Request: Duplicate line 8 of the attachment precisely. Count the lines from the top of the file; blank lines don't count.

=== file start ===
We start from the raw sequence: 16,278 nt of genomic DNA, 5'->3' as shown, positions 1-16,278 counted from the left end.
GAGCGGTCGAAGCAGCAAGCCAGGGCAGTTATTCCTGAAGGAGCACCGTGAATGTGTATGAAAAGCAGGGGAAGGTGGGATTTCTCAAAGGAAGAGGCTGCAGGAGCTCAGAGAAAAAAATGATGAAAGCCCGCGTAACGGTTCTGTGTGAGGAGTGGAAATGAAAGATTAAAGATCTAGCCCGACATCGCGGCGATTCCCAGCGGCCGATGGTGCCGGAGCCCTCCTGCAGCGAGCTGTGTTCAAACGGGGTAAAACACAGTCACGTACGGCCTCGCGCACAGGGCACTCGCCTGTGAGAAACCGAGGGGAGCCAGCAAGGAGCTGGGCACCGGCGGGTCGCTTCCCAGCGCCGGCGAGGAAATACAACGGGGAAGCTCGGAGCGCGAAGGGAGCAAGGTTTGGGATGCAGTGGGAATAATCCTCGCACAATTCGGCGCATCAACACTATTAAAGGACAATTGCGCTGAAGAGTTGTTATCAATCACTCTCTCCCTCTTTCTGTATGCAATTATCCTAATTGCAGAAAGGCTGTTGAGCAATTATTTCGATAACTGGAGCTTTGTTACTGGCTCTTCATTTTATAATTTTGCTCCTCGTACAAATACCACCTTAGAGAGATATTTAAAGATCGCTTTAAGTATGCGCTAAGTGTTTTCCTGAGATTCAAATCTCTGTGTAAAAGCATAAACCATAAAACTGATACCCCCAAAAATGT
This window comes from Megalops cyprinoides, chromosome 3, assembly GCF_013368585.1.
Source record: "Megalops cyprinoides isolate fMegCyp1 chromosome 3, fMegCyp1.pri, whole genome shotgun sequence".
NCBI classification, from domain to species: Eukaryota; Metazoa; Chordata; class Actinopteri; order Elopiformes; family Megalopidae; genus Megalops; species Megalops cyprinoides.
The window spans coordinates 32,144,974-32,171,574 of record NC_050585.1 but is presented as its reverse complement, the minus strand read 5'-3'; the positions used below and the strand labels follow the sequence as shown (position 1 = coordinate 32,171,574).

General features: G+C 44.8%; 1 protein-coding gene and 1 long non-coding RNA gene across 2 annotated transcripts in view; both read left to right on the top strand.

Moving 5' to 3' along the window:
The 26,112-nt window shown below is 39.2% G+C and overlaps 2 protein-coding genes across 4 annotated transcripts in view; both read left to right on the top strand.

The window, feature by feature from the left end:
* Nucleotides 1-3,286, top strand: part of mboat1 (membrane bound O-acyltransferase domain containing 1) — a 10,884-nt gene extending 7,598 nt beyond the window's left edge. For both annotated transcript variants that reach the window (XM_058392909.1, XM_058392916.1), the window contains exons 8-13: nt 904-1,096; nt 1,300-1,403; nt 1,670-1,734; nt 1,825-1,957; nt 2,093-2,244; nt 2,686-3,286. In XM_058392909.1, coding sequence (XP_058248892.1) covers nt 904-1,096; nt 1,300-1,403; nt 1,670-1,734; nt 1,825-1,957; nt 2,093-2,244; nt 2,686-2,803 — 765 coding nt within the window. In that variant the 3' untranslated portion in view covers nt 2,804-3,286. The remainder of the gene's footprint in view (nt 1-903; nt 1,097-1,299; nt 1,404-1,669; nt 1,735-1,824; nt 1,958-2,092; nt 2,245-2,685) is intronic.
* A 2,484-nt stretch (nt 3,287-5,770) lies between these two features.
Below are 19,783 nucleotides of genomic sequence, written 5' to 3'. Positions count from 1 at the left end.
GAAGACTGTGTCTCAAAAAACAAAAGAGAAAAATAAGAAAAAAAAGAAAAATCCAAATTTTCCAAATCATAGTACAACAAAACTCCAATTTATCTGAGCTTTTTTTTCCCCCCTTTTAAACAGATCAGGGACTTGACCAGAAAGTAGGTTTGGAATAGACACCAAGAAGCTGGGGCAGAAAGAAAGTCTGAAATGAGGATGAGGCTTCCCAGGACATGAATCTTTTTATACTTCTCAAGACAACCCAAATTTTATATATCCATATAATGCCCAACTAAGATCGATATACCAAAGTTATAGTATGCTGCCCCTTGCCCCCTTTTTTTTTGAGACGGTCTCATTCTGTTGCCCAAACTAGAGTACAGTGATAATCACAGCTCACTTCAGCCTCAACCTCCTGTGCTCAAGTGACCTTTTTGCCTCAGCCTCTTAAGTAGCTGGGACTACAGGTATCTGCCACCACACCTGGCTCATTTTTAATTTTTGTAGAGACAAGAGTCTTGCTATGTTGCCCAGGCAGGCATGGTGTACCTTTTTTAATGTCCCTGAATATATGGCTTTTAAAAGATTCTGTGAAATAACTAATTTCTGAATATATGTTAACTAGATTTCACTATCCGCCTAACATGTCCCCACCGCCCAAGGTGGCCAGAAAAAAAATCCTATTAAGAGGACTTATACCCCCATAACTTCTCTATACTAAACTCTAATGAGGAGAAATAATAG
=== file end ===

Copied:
Moving 5' to 3' along the window: